Juv chaffinches can be tricky (for a trainee) to age if they have replaced all of their greater coverts with adult feathers so it was really good practice for me ( and I got them all right !) - only three juv birds had at least one old greater covert. Key points to look for were 'dodgy' tertials, though some adult birds (Euring 6) had really 'punk' washed out tertials, and some of the 5's were replacing their tertials with adult feathers. Tails are also good for Chaffinches (as per Svensson) but funny things happen with tails also - a young bird may have replaced all, or some of its tail with adult feathers, or simply shat all over its tail in a bird bag making diagnosis (of shape) difficult ! A good tip for any trainees reading this is to look for any contrast between the greater coverts, tertials and primary coverts as your trainer has told you. A Euring 5 ( or bird hatched in 2007) will not normally replace its primary coverts until Summer 2008 so these feathers should be a different generation and will be worn on the tips and more pointy ( adult PCs are generally broad). The primaries themselves will look paler and have more wear. However, with Chaffinches watch out as adult male PC's naturally do not appear to be as 'glossy' black as the secondaries or primaries, and with females the difference can be subtle - I find with both it helps to 'close' the wing then look for any contrast, if there is none it is an adult.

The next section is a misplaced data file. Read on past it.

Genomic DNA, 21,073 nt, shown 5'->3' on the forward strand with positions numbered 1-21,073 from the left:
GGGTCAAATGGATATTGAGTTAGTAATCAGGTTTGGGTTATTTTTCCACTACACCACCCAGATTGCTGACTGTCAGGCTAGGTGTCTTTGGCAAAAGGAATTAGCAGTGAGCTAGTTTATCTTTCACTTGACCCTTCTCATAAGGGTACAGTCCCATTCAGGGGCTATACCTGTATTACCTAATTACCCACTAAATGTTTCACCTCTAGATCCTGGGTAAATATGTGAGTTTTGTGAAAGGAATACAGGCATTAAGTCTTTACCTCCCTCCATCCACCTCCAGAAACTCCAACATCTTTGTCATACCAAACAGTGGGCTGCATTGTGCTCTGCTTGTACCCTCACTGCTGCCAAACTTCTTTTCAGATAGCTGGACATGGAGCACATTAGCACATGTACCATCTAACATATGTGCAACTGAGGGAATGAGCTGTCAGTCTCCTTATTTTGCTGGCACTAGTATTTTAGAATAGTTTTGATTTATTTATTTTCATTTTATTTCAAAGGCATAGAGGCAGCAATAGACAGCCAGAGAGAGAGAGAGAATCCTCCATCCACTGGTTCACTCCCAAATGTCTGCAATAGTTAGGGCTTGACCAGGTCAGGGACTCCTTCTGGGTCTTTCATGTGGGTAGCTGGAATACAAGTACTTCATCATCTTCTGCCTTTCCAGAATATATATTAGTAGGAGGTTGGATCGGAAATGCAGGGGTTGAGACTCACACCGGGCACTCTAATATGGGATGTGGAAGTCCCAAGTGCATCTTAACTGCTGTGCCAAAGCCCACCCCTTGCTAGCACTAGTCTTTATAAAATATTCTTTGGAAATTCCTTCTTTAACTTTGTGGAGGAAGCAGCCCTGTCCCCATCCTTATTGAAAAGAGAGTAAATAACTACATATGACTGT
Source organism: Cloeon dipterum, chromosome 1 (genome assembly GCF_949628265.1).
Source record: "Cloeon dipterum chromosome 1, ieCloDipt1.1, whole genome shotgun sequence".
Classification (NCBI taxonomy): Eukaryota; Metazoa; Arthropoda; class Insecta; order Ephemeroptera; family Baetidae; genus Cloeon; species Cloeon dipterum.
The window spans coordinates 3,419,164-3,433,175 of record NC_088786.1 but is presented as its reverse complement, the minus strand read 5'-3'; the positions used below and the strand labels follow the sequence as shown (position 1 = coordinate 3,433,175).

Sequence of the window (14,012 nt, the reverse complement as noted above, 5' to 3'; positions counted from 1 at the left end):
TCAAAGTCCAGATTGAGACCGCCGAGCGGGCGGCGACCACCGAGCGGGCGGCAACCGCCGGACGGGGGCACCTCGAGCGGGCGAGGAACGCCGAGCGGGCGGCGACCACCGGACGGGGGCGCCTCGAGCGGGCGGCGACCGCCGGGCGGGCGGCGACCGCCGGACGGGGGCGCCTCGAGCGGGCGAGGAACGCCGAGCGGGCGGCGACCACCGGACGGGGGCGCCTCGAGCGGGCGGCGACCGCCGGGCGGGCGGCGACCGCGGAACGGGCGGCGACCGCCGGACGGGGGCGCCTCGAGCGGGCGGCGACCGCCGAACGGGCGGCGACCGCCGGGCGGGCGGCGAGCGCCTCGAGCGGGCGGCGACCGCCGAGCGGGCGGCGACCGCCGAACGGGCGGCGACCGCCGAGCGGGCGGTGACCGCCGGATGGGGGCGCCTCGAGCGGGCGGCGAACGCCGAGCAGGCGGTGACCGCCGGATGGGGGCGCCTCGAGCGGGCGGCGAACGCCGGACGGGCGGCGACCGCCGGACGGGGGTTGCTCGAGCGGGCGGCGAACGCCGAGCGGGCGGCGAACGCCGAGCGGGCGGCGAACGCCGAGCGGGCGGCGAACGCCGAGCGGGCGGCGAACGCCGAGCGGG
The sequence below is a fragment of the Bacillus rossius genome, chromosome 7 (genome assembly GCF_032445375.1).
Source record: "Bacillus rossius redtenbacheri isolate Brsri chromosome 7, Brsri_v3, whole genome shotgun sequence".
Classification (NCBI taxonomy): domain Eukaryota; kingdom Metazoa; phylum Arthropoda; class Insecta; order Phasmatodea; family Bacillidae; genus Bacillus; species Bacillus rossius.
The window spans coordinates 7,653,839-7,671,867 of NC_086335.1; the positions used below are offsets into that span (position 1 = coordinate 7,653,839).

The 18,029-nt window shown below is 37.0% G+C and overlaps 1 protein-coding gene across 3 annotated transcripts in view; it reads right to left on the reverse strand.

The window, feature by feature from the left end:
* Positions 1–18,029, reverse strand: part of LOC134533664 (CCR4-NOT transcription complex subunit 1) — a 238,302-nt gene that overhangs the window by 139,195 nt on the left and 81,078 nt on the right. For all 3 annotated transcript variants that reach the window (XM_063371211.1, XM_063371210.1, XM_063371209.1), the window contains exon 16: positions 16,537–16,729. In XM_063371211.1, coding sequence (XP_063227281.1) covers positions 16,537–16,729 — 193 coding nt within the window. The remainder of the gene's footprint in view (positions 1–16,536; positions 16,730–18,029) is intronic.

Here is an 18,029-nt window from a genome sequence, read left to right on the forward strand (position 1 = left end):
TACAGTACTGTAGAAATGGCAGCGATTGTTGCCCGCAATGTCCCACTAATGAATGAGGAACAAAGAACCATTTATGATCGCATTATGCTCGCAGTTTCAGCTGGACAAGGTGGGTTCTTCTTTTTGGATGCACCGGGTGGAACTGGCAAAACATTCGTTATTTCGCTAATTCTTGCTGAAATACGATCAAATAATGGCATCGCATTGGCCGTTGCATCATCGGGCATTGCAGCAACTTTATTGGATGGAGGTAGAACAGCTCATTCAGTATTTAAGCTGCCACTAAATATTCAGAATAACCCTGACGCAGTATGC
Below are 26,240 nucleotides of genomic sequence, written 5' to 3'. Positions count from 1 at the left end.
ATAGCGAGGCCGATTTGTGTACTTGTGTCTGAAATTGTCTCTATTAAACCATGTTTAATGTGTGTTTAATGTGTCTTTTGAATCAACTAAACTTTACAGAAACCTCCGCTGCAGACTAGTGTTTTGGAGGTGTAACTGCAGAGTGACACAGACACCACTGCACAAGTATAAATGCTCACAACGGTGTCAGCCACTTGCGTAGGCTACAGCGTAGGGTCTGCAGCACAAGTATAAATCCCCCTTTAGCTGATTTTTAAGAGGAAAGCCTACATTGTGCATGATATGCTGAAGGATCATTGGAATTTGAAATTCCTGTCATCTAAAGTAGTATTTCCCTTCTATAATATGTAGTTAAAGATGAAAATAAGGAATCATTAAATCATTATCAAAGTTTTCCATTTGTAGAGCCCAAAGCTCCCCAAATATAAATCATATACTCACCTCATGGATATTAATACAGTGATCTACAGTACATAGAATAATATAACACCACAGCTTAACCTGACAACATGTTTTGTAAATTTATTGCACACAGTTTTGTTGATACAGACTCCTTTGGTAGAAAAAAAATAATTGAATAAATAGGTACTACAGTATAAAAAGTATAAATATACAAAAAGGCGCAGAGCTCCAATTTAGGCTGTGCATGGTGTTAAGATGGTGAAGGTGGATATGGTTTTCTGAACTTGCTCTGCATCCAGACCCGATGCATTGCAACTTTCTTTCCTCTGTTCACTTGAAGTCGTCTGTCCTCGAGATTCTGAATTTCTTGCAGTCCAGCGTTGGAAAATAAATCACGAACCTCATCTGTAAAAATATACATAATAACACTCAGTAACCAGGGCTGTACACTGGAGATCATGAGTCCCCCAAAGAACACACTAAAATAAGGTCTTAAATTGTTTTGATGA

I would encourage all serious birders to attend a ringing session. I have learned so much about plumage, moult, ageing ( and sexing). Can you sex a Goldfinch through your bins or scope ? What I have described about the wing feathers above is often possible to see from some photographs. For example, most of the recent photographs of the recent 'Dutch' Parrot Crossbills on the web are of 2cy birds Euring 5 eg. hatched 2007. Can you see why ? If not then consider doing some ringing or at least get a copy of Svennson - I am told all serious birders already have it ! ?
A ringer doing his thing and er.....looking at feathers on this Greenfinch.